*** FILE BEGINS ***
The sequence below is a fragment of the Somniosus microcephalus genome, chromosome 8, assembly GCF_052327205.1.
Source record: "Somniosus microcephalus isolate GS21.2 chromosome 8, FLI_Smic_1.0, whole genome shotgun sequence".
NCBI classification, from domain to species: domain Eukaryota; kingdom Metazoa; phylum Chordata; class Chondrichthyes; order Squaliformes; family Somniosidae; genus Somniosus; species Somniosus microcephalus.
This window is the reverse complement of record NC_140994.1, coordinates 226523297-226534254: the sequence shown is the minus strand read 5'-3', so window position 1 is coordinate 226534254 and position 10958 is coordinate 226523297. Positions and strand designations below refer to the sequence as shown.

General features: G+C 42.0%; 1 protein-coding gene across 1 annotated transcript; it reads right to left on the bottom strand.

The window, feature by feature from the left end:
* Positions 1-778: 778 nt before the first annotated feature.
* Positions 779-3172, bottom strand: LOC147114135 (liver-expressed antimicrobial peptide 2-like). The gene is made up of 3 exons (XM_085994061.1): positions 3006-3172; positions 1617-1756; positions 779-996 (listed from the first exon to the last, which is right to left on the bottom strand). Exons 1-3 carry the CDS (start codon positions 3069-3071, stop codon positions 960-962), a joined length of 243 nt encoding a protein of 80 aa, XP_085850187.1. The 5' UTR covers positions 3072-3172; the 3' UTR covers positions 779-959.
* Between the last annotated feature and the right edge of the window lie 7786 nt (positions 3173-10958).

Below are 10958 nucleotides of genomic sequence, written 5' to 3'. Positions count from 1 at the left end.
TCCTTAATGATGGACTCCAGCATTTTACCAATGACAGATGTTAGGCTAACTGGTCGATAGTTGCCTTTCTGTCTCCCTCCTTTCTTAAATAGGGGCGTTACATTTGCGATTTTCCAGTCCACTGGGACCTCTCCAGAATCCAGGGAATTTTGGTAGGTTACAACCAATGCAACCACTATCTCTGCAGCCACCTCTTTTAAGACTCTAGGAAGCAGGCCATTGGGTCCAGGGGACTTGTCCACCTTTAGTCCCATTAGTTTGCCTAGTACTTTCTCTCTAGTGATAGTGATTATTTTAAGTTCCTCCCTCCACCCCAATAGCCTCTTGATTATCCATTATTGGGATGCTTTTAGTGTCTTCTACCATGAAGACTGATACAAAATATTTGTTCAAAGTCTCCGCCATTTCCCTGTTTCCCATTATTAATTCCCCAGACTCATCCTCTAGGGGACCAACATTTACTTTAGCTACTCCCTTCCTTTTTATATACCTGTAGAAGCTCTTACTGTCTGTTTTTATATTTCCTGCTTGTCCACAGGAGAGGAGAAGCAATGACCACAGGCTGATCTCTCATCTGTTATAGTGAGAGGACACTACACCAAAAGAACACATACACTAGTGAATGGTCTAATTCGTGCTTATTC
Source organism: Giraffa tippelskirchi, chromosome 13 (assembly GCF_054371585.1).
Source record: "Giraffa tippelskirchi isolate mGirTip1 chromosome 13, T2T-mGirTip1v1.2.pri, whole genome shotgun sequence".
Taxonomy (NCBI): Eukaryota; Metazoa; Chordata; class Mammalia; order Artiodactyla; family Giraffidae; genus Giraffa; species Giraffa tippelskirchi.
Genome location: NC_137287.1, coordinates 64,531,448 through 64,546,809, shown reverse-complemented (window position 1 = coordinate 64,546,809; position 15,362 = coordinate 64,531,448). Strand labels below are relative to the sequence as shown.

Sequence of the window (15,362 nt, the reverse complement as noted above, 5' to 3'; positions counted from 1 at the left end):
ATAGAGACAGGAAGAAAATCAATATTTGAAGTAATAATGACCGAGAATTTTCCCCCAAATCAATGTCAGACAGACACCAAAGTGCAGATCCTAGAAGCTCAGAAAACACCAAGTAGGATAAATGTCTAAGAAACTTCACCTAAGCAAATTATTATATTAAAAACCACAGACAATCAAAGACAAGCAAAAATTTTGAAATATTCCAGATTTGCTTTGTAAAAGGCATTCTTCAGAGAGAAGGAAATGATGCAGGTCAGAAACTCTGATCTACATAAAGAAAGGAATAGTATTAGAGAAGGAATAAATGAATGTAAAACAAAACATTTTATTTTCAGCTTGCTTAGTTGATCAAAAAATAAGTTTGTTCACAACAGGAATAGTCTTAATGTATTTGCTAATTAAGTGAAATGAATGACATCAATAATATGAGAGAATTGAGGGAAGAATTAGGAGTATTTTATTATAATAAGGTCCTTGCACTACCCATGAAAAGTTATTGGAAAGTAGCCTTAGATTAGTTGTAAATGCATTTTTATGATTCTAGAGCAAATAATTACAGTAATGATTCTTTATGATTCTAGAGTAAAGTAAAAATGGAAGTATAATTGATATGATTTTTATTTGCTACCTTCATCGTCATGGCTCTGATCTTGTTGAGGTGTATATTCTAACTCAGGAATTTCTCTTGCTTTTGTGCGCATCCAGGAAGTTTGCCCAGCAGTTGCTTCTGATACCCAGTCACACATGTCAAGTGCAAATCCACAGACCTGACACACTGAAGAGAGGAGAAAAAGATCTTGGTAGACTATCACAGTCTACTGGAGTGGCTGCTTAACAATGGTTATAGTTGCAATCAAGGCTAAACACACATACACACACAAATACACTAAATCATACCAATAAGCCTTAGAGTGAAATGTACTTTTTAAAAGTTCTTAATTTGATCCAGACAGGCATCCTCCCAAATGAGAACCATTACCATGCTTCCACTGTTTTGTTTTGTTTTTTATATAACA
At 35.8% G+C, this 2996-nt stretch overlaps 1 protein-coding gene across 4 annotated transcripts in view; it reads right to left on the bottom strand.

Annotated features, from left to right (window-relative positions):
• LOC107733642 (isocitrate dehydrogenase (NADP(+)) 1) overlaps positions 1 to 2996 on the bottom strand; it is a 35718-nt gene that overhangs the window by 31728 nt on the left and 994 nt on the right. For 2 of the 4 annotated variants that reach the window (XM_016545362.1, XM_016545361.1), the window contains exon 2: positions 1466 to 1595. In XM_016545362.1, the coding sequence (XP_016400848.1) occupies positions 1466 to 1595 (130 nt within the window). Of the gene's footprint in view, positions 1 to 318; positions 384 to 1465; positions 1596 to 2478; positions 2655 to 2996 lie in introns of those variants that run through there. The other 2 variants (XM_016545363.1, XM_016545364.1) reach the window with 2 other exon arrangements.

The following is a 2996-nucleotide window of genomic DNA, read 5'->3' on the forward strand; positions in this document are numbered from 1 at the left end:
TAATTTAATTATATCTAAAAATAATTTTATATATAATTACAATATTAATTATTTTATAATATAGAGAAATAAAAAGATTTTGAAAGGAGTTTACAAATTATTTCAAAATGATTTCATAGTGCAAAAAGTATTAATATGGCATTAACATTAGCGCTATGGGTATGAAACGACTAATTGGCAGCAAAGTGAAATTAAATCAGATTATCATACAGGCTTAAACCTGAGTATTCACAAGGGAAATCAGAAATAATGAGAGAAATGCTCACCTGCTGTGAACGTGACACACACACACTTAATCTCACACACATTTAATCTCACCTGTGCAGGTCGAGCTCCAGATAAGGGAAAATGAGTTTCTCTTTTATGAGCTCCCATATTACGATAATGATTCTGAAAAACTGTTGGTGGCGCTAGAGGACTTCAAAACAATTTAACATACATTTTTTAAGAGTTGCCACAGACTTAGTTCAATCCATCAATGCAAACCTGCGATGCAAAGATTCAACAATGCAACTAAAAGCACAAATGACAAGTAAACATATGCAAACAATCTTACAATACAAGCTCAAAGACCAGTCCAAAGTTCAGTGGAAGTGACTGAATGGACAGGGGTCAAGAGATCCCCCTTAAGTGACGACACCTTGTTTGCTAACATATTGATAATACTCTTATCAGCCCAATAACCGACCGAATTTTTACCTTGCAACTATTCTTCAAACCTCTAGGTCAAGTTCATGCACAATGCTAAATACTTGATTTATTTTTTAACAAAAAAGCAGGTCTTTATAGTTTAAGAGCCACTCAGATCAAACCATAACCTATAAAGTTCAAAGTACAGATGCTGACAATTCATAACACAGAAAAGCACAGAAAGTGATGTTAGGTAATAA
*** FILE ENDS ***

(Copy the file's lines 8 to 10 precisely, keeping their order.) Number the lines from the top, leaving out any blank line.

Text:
* Positions 779-3172, bottom strand: LOC147114135 (liver-expressed antimicrobial peptide 2-like). The gene is made up of 3 exons (XM_085994061.1): positions 3006-3172; positions 1617-1756; positions 779-996 (listed from the first exon to the last, which is right to left on the bottom strand). Exons 1-3 carry the CDS (start codon positions 3069-3071, stop codon positions 960-962), a joined length of 243 nt encoding a protein of 80 aa, XP_085850187.1. The 5' UTR covers positions 3072-3172; the 3' UTR covers positions 779-959.
* Between the last annotated feature and the right edge of the window lie 7786 nt (positions 3173-10958).

Below are 10958 nucleotides of genomic sequence, written 5' to 3'. Positions count from 1 at the left end.